These Angels Are No Hit
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Features column: Maverick art critic and curator Mat Gleason loves the Angels. Unfortunately, he's talking about the baseball team, not what he believes is a lousy public sculpture project.
     Mat Gleason is heading downtown to look at some really banal public art, and the maverick art critic, author, publisher and gallery director wearing the craggy black leather jacket and the "Most Art Sucks" button is in one of his typically excitable moods.

     Gleason, founder of Coagula, the much-maligned, much-read, anti-establishment guilty-treat art tabloid, is listening to the radio broadcast of an Anaheim Angels baseball game. The Angels have just tied the score, and Gleason, a lifelong fanatic, is beside himself with fist-pumping joy.

     That good mood will change, and angels of an entirely different sort will be to blame. A few minutes later, Gleason arrives in Pershing Square and almost immediately starts shaking his head. During the next two hours he'll say "Oh God" more often than a George Burns filmographer, utter more curses than the witches in "Macbeth." All expletives have been excised from this story.

     "See now, trip out on this," Gleason says. He's staring at the first of a multitude of 6-foot-tall, 100-pound prefabricated sculptures that he'll see; angels personalized via paint or glue. "It's kind of a great theme. It's all the great places downtown. And then you look at it and it's painted so poorly. It's like, why bother? I mean it's great. It's got Phillippe's French Dip sandwich logo, the Tommy's building, Dodger Stadium, The Pantry. It's cool, but it's painted like it's amateur night, you know? It's like, are there no good artists in L.A.?"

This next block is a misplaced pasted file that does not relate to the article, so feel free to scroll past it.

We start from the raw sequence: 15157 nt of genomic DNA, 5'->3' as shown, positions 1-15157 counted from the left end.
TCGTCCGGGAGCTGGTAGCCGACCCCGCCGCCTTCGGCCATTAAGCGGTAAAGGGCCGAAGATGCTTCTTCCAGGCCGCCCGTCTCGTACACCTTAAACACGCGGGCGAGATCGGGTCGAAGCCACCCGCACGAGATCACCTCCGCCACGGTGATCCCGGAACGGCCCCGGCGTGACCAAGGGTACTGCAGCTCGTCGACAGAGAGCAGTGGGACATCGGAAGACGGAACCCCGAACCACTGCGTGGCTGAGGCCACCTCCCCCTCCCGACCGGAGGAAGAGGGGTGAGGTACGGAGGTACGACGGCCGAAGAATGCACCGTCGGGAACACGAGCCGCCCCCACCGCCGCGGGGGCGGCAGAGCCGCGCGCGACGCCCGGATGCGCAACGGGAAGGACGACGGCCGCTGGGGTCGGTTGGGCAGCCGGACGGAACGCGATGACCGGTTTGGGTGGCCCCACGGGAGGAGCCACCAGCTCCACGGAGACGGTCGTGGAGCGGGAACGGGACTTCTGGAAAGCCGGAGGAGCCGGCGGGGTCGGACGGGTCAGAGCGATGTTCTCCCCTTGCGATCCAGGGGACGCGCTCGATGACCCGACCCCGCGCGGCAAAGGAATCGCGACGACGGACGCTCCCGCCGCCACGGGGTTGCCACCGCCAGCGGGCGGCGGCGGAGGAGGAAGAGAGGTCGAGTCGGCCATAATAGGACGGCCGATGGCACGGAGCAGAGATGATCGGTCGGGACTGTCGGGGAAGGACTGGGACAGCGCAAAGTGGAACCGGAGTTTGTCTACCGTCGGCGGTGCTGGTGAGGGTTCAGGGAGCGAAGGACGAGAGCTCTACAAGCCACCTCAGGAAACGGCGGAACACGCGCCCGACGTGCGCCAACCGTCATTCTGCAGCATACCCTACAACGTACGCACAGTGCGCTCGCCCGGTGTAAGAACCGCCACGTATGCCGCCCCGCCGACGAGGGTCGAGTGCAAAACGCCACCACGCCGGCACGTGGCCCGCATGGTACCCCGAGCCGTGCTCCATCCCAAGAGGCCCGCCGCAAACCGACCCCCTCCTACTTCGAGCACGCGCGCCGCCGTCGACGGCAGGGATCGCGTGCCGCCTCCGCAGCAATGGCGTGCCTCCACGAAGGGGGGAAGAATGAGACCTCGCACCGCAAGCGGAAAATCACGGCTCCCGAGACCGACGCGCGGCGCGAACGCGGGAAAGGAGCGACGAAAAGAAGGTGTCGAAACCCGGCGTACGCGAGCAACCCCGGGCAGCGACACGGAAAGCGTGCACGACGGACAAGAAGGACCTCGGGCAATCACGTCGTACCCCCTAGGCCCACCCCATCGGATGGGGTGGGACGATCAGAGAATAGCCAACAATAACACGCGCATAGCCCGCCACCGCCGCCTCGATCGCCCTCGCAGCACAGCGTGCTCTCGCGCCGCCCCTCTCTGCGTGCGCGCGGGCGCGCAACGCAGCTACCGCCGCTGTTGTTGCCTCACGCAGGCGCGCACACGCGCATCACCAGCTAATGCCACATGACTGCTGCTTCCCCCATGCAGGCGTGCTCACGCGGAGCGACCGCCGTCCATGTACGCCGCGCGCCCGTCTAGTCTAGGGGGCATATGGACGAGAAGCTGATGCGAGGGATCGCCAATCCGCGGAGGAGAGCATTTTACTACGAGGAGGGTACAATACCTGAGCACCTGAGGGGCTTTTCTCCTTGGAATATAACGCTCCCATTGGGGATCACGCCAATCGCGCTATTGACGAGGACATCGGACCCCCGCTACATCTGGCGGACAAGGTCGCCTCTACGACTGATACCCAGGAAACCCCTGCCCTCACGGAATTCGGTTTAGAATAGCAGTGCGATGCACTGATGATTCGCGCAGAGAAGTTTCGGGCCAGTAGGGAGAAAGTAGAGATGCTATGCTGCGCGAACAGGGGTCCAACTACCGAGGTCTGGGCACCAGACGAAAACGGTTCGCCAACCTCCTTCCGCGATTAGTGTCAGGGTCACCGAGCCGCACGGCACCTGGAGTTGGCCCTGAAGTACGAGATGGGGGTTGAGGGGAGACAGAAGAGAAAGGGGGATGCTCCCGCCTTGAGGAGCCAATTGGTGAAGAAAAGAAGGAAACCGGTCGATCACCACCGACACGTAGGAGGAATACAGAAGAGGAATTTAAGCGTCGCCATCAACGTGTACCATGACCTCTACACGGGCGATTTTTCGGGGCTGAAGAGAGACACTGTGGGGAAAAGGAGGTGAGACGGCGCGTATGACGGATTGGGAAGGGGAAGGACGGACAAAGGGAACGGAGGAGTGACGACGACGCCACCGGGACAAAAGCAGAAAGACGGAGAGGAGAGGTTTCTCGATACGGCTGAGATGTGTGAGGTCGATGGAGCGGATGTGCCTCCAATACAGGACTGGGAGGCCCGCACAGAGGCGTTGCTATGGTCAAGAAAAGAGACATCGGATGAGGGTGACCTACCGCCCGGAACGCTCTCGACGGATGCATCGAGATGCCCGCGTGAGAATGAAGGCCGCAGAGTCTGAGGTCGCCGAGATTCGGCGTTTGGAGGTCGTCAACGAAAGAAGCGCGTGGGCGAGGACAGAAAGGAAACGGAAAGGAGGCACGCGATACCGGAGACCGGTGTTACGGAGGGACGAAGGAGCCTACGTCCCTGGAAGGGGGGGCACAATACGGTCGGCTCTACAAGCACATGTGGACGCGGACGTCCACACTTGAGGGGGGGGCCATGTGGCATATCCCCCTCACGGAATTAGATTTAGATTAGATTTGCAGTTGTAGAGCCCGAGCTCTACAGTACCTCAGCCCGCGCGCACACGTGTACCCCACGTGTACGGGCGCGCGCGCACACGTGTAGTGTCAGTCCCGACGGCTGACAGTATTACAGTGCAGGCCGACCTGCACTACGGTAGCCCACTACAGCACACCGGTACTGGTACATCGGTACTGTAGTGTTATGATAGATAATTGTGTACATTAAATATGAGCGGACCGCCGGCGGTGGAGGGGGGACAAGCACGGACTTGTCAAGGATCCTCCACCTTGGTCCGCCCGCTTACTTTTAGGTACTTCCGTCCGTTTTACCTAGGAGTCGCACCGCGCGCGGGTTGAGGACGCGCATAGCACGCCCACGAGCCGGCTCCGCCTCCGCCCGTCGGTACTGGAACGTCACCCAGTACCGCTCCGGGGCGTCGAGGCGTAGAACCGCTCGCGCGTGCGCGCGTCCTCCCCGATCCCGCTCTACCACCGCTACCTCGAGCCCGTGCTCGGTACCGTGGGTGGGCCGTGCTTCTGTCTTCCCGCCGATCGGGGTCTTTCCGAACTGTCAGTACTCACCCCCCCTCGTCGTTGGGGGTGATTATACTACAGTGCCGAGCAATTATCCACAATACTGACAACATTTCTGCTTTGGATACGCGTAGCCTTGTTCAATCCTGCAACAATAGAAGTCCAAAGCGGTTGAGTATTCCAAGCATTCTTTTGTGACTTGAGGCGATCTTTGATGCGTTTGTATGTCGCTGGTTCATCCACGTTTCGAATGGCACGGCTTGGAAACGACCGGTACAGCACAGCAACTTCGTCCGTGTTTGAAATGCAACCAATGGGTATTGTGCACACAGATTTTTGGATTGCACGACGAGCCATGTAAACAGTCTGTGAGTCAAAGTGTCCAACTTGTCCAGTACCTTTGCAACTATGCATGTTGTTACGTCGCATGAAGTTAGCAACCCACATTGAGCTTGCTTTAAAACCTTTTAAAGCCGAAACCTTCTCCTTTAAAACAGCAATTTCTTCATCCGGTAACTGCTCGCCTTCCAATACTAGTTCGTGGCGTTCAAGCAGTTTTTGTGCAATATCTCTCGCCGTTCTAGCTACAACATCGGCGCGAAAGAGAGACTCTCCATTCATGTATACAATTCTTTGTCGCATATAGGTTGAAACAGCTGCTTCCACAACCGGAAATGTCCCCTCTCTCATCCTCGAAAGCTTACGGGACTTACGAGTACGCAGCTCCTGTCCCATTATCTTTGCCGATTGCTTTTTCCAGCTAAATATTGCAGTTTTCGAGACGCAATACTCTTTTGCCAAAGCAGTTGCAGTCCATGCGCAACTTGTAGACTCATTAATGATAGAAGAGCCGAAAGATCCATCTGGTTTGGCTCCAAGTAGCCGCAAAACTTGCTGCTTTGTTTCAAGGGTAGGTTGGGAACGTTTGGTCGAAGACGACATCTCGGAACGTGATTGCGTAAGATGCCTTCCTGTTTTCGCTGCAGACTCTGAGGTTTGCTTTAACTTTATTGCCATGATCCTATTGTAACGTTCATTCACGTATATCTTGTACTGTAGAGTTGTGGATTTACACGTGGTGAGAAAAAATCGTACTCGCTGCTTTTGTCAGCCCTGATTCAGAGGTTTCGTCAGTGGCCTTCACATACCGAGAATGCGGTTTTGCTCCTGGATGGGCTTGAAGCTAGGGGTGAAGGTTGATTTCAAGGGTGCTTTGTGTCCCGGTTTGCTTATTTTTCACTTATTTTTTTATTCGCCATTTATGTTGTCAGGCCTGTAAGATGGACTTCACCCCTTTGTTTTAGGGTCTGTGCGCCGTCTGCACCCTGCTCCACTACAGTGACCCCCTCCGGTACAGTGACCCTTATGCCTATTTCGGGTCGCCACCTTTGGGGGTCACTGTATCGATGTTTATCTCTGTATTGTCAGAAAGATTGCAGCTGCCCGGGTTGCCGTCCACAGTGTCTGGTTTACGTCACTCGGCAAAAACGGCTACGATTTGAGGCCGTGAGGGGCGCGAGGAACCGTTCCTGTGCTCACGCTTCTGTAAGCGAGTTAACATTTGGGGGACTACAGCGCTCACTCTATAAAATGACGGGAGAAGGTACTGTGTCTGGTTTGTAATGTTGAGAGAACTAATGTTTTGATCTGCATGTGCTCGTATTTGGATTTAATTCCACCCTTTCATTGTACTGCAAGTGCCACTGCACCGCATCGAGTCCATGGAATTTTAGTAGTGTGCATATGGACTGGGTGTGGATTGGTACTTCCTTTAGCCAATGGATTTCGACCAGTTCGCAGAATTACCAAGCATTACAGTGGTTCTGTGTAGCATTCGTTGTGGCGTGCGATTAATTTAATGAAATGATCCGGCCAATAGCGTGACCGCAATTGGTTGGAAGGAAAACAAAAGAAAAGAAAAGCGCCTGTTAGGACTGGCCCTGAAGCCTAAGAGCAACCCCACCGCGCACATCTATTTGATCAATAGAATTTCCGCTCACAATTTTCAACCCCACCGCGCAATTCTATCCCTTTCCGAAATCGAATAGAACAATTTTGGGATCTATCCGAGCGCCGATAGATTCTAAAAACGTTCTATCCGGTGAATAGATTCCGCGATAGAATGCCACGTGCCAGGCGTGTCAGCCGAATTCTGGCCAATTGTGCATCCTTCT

Of course, as Gleason knows better than anyone, there is a huge cadre of fantastically gifted visual artists in town. Downtown alone houses enough well-regarded artists in live-work lofts to have given this private-sector "Community of Angels" tourism and philanthropic effort at least a chance to succeed aesthetically. Not that many of them were involved in this sheepish, sheep-like attempt to emulate the fiberglass cows of cities such as Zurich, Chicago and New York.

     "Everything associated with the civic life of this city is amateur hour," Gleason says. "And these angels are just taking the 2000 New Year's Eve Hollywood sign debacle to the next level."

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     At last count, there were some 120 angels that have spread, as unwelcome as a biblical plague, throughout the city. More than half of them are downtown. Seventeen are in the 7+Fig outdoor mall; another seven are in Pershing Square. Gleason's been knocking them one by one, and now he arrives at an angel created by Jim Henson's Creature Shop. The figure's head has been replaced by the dome of Beeker, that plucky lab assistant from "The Muppet Show." Everybody loves the Muppets. This must be a sculpture Gleason supports, right?

     Mixin g in some theology and some infamous art funding controversy, Gleason digs in his claws like a cat on a plump guy's midriff.